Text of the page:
A walk down the Labe river in Pardubice

Last weekend I took a stroll down the Chrudimka river to find an abandoned bridge, this week it was the Labe’s turn and I was on the hunt for some industrial landscapes, namely the southern edge of the Synthesia facility, famous for producing semtex among numerous other chemical products.

I had intended to check out a factory south of Pardubice but the weather wasn’t scheduled to be too good and I didn’t fancy getting caught in the rain (if only I had psychic powers, more on that later)

Setting off from Polabiny, I made my way into the park that runs parallel to the Labe river and started heading West. I’d come down this way before on the longboard but stopped when the path got a bit bumpy so I was excited to carry on into parts unknown and see what was down that path.



There wasn’t too much to see along the pathway other than field after field of dead sunflowers, still several feet high but their once vibrant yellow flowers bowing down, turned brown and looking anything but sunny. In the distance a scrambler was interrupting the peace and quiet on a dirt track next to my intended location.


Eventually the path came out at the last bridge before the Synthesia site at the edge of Rosice nad Labem and I took a right towards an old tributary of the Labe now cut off from its mother river but still showing plenty of signs of life.

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The pathway seemed to turn away from my target location so I decided to go off the beaten path a bit, or at least the paved one and headed due West into the woods running parallel to the river. The trees and bushes hung low along the path but it was fairly easy to get through as the path had clearly been used by vehicles as it had that typical line of dirt on either side with fresh grass in the middle. It was actually a really pleasant little path despite the mud. Birds were singing in the branches above, or outright screaming their lungs out from a hedgerow to the left. Apples littered the ground along with various berries, leaves and….garbage. There was one area that looked like a dumping ground for commercial waste, from say a building site or something like that. Shame to see it but it’s a sad reality when people want to cut corners.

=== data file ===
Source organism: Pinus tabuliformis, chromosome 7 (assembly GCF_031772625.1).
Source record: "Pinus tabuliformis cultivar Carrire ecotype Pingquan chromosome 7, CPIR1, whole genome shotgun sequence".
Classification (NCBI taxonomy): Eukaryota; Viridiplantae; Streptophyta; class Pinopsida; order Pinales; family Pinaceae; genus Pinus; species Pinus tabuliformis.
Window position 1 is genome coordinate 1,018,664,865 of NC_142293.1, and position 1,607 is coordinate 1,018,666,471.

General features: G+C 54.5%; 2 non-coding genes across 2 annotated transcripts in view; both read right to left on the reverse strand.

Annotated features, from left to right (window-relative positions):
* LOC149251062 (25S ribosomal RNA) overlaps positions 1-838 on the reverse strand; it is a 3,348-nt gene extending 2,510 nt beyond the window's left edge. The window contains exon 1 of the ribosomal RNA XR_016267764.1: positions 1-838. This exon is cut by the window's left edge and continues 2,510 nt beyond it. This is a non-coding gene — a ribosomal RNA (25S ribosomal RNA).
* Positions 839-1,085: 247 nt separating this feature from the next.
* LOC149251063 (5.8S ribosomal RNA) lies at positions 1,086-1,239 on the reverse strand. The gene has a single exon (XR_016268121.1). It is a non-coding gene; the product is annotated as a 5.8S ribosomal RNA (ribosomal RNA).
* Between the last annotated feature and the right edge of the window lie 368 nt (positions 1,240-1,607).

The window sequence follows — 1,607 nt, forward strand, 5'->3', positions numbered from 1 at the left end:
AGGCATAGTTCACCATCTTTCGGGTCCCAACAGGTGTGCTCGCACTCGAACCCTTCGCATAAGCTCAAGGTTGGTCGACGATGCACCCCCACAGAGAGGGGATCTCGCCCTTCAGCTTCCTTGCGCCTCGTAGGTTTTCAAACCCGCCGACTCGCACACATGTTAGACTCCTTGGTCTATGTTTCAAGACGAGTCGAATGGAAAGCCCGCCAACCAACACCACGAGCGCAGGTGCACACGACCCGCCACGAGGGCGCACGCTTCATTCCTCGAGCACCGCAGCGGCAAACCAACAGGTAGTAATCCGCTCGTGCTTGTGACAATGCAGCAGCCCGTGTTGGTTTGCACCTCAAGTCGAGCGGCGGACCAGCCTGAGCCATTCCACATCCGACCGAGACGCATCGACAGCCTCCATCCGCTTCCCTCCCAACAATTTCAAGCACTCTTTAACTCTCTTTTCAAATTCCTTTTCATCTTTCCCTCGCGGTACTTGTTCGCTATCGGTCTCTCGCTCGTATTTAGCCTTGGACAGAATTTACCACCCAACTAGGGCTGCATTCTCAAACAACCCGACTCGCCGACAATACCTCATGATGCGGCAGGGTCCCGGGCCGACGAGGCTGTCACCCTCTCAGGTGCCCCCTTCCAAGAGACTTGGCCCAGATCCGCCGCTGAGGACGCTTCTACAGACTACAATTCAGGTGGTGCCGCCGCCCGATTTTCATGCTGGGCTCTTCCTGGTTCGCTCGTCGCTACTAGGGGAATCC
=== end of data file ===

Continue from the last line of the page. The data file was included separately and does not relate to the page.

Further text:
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The path finally entered a clearing and what on first inspection I thought was the end of the line. There was a wall and the path seemed to end right in front of it. But blind James looked further and finally saw the gaping hole to the side of the wall and the continuing path beyond and upwards. I was getting close.

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I made my way up the hill and came across a barrier, and just like the one in Bozy Dar, it wasn’t really going to keep much out so I shimmied underneath it and found what I had come to check out. The path opened out in both directions and I took the left fork. All along the right hand side ran a green pipe, snaking it’s way down along and into the distance where the path and it disappeared from view.

Looking down I saw the tell-tale sign of tractor tyres or possibly a quad bike and had second thoughts about going any further, but of course that insatiable curiosity that you get when exploring urged me on. The devil in one ear “Go ahead James, do it, you didn’t slog through the woods only to turn back now did you?”, the angel in the other “James this is trespassing, if you’re caught you’ll be in big trouble”. Sorry angel.

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I carried on following the path and the pipe, realising if someone did come along there was no escape. There’s no way I was diving into whatever was on the other side of the pipe and on the left the sparse vegetation clung wearily to a relatively steep slope going down towards the river. I prepared a frankly weak argument in my head that I was a wildlife photographer looking for a particular bird. Then suddenly a pheasant ran out from the trees to the left, turned to look at me and quickly vanished in under the pipe. So I had my particular elusive bird story, solid, we’re good, they’ll totally believe me and let me off with a gentle wrapping on the knuckles.